Debit Cards Continued


A weakness of Debit cards - and most other plastic cards at present - is the way in which transactions are authorised. In most cases, this is done by keying a number - your Personal Identification Number or PIN - into a machine. The trouble is that your PIN is not truly personal in the way that a written signature is - anyone getting hold of your card and PIN can use your account. Therefore, efficient security is vital to this type of system: you must guard your card and your PIN, but the bank or building society should also make sure that their procedures (for example, for issuing new cards and PINs) and equipment are secure.

No machine or computer is perfect. But though most banks or building societies admit to an occasional mechanical error resulting in a cash machine paying out less than it should, they are reluctant to admit that unauthorised withdrawals are possible. So if you are the victim of a `phantom withdrawal' - a cash machine withdrawal which you didn't make appearing on your statement - the suspicion will be that you haven't adequately safeguarded your card and PIN. Yet the Jack Committee was advised of various cash card crimes: it is apparently fairly easy for a thief to overlook a customer keying in his or her PIN and subsequently steal the card. One case involved using an electronic device to 'tap' information recorded on the cash card's magnetic strip as it was used in the machine, and stolen cards can be wiped clean and loaded with a new PIN belonging to another cardholder.

The Jack Committee has recommended that banks improve cash machine security in a number of ways - for example, they should improve screening around machines to prevent customers being overlooked, and they should use computer systems to spot and monitor suspicious cash machine withdrawal patterns.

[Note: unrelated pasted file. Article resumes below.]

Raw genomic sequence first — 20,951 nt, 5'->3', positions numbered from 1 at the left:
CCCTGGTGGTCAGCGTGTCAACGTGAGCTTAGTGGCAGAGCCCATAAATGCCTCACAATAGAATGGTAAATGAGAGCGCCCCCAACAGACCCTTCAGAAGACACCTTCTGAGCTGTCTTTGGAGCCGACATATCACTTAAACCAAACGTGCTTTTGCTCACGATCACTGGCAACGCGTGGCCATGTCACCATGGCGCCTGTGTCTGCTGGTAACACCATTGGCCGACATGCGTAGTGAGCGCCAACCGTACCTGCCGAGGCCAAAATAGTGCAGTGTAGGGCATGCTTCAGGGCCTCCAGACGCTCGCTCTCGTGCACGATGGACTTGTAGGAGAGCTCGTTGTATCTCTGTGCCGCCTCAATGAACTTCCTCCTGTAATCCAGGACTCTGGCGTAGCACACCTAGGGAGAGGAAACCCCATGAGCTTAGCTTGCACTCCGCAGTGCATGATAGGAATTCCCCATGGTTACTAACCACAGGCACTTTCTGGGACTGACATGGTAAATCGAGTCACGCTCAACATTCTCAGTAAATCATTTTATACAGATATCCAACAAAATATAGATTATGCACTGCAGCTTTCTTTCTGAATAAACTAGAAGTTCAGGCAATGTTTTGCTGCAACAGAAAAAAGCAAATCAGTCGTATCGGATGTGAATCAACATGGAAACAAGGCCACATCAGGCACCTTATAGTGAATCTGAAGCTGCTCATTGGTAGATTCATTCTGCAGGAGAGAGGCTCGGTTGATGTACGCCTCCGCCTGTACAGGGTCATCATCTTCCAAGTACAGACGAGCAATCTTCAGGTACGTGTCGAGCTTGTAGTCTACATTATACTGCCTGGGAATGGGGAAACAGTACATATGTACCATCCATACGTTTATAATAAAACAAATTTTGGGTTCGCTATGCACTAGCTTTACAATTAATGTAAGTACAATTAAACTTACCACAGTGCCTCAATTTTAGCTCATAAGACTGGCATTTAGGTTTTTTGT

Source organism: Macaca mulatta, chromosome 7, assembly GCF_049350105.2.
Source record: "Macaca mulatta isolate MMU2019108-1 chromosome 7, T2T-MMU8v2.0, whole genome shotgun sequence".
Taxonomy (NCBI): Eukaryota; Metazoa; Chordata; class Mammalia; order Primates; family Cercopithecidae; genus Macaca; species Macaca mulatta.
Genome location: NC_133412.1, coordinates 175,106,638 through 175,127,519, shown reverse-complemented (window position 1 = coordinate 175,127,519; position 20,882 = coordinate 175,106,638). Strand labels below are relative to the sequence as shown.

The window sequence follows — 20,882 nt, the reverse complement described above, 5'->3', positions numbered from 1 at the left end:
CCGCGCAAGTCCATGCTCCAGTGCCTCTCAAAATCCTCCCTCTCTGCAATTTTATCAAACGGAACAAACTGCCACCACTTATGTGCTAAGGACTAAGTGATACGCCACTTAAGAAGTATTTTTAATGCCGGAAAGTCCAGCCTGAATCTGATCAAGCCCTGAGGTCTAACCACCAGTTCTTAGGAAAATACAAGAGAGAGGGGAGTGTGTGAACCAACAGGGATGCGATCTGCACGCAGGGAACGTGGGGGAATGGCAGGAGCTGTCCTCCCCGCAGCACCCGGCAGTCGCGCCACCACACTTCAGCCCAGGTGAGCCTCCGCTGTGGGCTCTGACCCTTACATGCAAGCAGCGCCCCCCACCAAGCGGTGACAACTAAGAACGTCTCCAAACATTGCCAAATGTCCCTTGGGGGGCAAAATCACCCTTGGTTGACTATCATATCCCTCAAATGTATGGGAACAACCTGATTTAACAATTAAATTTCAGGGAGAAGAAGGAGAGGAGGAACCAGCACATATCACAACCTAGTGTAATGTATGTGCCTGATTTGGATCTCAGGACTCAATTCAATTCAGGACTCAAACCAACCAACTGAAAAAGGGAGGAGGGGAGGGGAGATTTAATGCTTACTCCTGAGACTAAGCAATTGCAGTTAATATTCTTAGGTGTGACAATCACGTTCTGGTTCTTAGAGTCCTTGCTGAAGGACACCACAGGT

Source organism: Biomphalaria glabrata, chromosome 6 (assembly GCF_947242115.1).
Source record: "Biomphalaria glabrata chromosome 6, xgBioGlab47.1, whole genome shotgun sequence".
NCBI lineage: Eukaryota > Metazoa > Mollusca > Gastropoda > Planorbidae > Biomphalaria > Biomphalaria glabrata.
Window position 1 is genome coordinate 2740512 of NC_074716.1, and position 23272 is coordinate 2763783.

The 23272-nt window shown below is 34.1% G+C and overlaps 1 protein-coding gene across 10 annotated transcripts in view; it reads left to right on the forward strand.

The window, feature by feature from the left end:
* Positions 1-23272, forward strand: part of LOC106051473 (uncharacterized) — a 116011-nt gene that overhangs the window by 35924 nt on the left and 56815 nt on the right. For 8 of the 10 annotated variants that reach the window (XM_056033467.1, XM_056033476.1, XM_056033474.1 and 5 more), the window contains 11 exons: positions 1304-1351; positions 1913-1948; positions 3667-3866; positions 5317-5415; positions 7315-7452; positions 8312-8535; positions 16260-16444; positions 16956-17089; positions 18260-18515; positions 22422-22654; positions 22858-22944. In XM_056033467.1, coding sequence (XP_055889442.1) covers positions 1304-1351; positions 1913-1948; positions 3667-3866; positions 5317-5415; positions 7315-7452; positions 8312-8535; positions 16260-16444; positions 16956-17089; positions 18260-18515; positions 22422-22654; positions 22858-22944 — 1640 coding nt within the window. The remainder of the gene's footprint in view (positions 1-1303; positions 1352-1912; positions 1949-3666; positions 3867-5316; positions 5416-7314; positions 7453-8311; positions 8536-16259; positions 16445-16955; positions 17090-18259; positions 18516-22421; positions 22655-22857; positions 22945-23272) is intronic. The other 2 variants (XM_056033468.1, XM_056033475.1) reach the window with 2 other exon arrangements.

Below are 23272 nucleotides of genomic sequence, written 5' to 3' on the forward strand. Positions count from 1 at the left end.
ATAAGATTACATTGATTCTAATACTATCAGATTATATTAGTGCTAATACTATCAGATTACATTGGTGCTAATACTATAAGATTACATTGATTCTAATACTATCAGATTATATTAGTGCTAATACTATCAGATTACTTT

Self-defence Take steps to minimise the likelihood of your cash card (or other plastic card, such as a credit card) being misused:

- when you're issued with a PIN memorise it and then destroy the written record. If you forget your PIN, you can always request a new one

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Debit Cards

Over 35 million Debit cards have been issued in the UK and there are a further 25 million credit cards most of which can also be used to get cash. With over 12,500 cash machines available, Debit cards have generally made life easier. But they have also brought problems. The Jack Committee reported that ATM disputes (in other words, disputes concerning the use of Automated Teller Machines or cash machines) are running at a rate of one every hour in the UK. ATM disputes are the largest area of work for the Banking Ombudsman and the second largest for the Building Societies Ombudsman after mortgage... see: Debit Cards

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